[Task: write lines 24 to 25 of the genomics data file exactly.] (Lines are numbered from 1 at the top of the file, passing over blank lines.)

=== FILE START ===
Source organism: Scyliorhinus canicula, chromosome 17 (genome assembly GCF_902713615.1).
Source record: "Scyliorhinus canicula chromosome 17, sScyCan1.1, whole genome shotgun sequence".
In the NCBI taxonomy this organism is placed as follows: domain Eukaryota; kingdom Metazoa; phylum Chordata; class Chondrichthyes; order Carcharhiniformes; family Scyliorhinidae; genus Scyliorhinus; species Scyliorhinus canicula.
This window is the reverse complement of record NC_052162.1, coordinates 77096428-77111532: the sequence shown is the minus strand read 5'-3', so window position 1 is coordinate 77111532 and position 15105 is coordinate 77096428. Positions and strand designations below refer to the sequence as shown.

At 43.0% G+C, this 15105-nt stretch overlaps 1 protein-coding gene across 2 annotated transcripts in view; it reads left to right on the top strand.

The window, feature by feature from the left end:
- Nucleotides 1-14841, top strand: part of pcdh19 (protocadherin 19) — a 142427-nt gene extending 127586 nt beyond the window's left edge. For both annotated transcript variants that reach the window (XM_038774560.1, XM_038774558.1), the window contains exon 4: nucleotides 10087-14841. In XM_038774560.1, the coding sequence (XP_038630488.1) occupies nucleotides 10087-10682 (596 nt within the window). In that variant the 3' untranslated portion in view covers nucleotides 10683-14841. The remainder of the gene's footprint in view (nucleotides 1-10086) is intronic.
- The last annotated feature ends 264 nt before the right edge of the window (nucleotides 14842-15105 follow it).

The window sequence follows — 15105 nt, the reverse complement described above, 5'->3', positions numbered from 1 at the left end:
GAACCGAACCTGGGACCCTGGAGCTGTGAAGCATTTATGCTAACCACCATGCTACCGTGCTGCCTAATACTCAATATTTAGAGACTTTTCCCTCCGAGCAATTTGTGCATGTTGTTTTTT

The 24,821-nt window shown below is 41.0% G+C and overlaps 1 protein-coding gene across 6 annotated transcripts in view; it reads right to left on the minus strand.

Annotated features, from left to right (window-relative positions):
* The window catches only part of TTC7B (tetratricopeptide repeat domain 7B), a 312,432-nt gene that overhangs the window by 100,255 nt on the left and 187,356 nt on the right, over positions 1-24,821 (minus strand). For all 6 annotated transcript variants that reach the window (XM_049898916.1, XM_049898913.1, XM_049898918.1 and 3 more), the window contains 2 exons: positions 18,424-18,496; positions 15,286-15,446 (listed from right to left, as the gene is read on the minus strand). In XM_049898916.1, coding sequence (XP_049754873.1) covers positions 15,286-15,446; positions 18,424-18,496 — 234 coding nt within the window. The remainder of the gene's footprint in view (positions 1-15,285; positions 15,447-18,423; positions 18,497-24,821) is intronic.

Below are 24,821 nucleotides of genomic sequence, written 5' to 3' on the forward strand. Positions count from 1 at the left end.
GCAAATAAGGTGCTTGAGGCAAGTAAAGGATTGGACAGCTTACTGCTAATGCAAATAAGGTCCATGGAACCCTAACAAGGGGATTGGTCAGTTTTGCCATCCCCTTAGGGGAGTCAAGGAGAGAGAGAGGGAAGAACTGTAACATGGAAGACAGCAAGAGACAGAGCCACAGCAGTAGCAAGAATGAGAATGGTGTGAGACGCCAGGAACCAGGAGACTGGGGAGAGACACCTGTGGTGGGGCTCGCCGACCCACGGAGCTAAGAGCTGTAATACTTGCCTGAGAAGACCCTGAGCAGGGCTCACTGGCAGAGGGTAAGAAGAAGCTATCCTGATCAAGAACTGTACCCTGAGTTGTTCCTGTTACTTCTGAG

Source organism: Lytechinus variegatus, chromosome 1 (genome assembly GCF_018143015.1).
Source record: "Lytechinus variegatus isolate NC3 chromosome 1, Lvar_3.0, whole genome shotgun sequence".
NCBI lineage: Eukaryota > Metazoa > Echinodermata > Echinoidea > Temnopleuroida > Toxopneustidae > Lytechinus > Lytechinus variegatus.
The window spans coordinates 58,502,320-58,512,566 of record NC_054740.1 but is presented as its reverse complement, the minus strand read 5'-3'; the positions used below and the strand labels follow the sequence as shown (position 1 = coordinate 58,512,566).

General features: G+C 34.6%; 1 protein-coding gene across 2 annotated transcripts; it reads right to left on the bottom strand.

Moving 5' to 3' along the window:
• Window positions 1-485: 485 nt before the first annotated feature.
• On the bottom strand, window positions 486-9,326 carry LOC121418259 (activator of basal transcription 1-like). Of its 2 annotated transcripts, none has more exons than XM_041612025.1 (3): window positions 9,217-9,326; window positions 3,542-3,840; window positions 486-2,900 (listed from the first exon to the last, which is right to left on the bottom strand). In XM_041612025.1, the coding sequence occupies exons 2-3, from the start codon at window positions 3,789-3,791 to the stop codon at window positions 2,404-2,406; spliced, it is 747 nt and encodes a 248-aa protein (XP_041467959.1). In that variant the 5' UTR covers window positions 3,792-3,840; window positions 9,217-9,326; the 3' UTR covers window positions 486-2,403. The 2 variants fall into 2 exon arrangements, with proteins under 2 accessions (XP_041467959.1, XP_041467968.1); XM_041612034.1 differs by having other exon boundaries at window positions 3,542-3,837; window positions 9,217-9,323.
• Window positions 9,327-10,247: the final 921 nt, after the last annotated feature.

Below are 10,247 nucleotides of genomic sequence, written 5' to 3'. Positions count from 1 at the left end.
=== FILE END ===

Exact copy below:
• Window positions 9,327-10,247: the final 921 nt, after the last annotated feature.

Below are 10,247 nucleotides of genomic sequence, written 5' to 3'. Positions count from 1 at the left end.